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South American leaders attend Hugo Chavez’s funeral. From left to right: President of Argentina Cristina Fernández de Kirchner, President of Uruguay José Mujica, and President of Bolivia Evo Morales. Credit: Office of the President of Argentina via Wikimedia Commons
By Alejandro Urrutia Rodriguez
The death of Venezuelan President Hugo Chavez will have various political, social, and economic implications in Venezuela and worldwide. His petrodollars filled the Venezuelan coffers and sponsored his socialist revolution for years – even though oil production has fallen 25% since 1998 and oil shipments to the U.S. declined from 49 million to 31.9 million barrels per year. This decline in oil production, even though important to the future of PDVSA and the Venezuela oil and gas industry, never seriously affected the political strength and standing of Chavez due to the fact that the prices of oil from 1998 to 2012 had an 11-fold increase. However, now that Hugo Chavez is gone there are a lot of questions that could potentially affect the global oil and gas market.
The first and most important issue is the future of the oil market in Venezuela. In 2010 OPEC claimed “Venezuela’s Orinoco Oil Belt contained tar sand deposits equivalent to around 300 billion barrels of oil– enough to fulfill current world demand for 10 years.” But even though Venezuela has the largest oil reserves in the world, Hugo Chavez’s dependence on PDVSA left the NOC with just US$11 billion – 9% of its income – to fund future operations (compared to Pemex’s 17% and Brazil’s Petrobras 29%).
This trend, which is not expected to change despite the death of Chavez, is of great concern to the US and other oil exporting and importing countries because it could have strong implications on global oil prices.
This is the case because despite the fact that Chavez has passed away, Chavismo is still alive; therefore, many analysts believe that his policy of depending on oil revenues to foster social programs at home and abroad will continue, leading to a continuation of a decrease in Venezuela’s oil production. If this is case – as is expected – global oil supply would decrease and oil prices would increase because demand would not change. This decline could have a negative impact on American and Western economies, since there would be less supply. This is a great opportunity for Mexico to step up its production and fill in the vacuum left by PDVSA’s decline because the US and other Western nations will need to import oil, and since the US is currently seeking to become energy independent in a North American context, Mexico must capitalize on Venezuela’s continuous expected decline.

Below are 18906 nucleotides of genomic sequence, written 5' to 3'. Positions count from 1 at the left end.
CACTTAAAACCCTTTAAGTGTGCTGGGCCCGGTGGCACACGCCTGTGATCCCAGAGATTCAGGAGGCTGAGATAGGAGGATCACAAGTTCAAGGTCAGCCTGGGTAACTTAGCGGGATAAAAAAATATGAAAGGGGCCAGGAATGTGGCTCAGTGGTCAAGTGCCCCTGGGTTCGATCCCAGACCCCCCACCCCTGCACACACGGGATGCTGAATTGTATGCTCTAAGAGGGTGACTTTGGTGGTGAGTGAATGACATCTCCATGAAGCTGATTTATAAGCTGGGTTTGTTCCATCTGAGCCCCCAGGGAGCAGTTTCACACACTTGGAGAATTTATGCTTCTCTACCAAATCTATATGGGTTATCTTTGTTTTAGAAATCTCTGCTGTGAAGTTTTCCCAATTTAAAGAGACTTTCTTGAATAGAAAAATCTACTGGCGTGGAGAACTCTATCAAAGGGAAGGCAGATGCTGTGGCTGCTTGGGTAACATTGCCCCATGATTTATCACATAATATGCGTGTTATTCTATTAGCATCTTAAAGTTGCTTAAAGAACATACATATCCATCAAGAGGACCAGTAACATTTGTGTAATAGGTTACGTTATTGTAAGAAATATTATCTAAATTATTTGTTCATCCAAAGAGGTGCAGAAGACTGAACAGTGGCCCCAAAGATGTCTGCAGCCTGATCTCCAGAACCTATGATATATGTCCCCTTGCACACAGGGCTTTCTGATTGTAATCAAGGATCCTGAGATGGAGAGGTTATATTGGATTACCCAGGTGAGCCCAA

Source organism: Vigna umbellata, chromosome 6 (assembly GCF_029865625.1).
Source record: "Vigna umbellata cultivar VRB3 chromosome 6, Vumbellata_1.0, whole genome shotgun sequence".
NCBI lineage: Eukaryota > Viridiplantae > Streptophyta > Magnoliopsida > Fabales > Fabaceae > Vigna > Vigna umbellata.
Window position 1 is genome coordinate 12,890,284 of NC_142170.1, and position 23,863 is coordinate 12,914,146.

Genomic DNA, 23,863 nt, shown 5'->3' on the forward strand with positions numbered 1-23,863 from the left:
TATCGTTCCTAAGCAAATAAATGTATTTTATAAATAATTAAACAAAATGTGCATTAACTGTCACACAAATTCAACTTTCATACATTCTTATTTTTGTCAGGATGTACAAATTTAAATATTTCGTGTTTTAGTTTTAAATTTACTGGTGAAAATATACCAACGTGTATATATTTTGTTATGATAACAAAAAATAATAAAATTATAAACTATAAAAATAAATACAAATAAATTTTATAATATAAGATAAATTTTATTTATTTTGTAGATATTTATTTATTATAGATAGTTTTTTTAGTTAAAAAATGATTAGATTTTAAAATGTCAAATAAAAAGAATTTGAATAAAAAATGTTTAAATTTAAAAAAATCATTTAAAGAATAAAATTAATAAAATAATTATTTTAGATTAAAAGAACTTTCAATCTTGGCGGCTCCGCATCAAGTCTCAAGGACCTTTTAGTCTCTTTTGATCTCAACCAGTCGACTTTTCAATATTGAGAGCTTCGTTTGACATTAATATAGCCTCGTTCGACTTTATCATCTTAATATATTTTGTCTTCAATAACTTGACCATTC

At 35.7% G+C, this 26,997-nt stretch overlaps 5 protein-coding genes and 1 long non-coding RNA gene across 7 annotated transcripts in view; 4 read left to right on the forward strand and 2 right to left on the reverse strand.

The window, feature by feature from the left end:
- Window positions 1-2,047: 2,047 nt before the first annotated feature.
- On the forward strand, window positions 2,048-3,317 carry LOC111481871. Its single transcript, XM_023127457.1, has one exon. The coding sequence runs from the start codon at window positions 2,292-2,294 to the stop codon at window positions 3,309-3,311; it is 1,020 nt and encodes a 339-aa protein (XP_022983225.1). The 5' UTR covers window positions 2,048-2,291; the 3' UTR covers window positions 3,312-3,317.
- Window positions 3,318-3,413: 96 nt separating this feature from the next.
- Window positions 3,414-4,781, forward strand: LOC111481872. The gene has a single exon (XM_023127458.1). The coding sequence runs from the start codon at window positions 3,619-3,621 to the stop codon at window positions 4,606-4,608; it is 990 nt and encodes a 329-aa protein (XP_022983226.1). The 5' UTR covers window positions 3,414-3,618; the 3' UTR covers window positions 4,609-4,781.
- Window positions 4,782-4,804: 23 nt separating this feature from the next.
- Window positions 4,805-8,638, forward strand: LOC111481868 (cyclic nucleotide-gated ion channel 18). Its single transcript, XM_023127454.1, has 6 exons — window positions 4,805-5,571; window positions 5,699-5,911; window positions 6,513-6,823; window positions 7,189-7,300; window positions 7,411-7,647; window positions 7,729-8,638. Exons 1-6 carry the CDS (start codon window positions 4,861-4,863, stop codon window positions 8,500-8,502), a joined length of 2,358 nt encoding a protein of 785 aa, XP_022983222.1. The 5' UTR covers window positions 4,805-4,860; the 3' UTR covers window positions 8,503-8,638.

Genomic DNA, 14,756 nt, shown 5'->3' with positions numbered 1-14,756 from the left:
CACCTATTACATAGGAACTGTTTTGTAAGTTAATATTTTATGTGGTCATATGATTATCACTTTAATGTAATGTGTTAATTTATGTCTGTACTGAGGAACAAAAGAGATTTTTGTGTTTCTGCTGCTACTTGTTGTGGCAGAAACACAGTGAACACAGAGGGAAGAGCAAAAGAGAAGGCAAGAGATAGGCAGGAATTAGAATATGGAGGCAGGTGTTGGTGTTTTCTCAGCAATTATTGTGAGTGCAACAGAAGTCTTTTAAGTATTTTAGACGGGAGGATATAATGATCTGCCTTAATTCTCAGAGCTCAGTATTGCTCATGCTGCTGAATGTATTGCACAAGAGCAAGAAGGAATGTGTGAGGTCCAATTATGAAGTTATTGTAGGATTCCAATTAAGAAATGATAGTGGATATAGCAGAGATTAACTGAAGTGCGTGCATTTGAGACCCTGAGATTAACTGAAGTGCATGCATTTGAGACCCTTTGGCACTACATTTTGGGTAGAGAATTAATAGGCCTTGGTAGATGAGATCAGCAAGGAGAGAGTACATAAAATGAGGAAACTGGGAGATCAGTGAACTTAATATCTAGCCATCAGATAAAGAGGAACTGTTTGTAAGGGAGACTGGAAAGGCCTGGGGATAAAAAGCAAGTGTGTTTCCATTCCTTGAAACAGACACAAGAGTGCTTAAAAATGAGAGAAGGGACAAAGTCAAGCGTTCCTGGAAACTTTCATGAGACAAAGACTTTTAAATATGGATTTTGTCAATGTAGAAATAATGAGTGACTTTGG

However, this potential opportunity for Pemex and the Mexican oil and gas industry depends on the political future of Venezuela – which is expected to hold elections in the next 30 days. Whatever the outcome, if the newly elected Venezuelan president decides to open up the market and allow the return of foreign companies such as Exxon-Mobil and ConocoPhillips, the potential for oil production increase would rise, leading to a higher global oil supply and lower oil prices. This could have a potential negative effect on Mexico’s oil exports since potential oil companies could start focusing on Venezuela, even though PDVSA is not going to be turned around overnight and many energy analysts believe the political transition will most probably lead to similar style of government.
Despite the various implications the death of Chavez will have on Venezuela and various other oil exporting and producing countries such as Mexico, Saudi Arabia, Brazil, the USA, and multiple European countries, analysts are not expecting a short-term drastic change because “the full impact of his death may not be felt until Venezuela picks a new leader — one who might choose a course different from Chavez – and his oil policies are clearly defined and implemented.”
For the meantime, the status quo will be maintained; oil production in Venezuela will continue to decline, oil exporting countries will fill in the vacuum left by the Venezuelan oil production decrease, and Mexico has the potential to benefit from the United States’ growing hesitation to import oil from ideologically different minded countries such as Saudi Arabia and Russia.
Alejandro Urrutia Rodríguez is the editor of the annual publication Mexico Oil and Gas review. He studied history at Boston University and frequently writes about international affairs.